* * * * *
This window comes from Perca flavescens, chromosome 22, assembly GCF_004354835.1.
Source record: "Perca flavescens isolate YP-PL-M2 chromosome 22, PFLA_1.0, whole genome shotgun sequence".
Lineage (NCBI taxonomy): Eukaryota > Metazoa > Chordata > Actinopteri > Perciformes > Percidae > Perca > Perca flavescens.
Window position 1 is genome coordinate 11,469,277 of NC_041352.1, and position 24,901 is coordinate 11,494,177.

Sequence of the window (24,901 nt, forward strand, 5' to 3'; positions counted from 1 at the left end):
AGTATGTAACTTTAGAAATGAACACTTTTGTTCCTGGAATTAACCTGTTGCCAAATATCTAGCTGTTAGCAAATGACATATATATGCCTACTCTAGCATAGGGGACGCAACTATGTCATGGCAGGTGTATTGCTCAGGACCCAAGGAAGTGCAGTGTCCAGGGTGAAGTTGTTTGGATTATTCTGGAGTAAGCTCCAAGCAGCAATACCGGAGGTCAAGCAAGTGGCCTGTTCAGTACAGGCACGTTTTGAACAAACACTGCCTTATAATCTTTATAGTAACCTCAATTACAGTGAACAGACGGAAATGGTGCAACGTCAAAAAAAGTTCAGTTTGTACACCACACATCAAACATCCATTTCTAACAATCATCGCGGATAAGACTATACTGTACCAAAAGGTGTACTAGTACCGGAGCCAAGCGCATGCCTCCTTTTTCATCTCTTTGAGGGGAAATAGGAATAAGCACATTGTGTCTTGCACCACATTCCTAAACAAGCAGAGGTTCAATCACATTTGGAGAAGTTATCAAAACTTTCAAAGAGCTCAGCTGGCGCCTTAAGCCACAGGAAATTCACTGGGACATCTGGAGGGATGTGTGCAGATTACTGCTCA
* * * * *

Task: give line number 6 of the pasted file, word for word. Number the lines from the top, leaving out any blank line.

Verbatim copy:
AGTATGTAACTTTAGAAATGAACACTTTTGTTCCTGGAATTAACCTGTTGCCAAATATCTAGCTGTTAGCAAATGACATATATATGCCTACTCTAGCATAGGGGACGCAACTATGTCATGGCAGGTGTATTGCTCAGGACCCAAGGAAGTGCAGTGTCCAGGGTGAAGTTGTTTGGATTATTCTGGAGTAAGCTCCAAGCAGCAATACCGGAGGTCAAGCAAGTGGCCTGTTCAGTACAGGCACGTTTTGAACAAACACTGCCTTATAATCTTTATAGTAACCTCAATTACAGTGAACAGACGGAAATGGTGCAACGTCAAAAAAAGTTCAGTTTGTACACCACACATCAAACATCCATTTCTAACAATCATCGCGGATAAGACTATACTGTACCAAAAGGTGTACTAGTACCGGAGCCAAGCGCATGCCTCCTTTTTCATCTCTTTGAGGGGAAATAGGAATAAGCACATTGTGTCTTGCACCACATTCCTAAACAAGCAGAGGTTCAATCACATTTGGAGAAGTTATCAAAACTTTCAAAGAGCTCAGCTGGCGCCTTAAGCCACAGGAAATTCACTGGGACATCTGGAGGGATGTGTGCAGATTACTGCTCA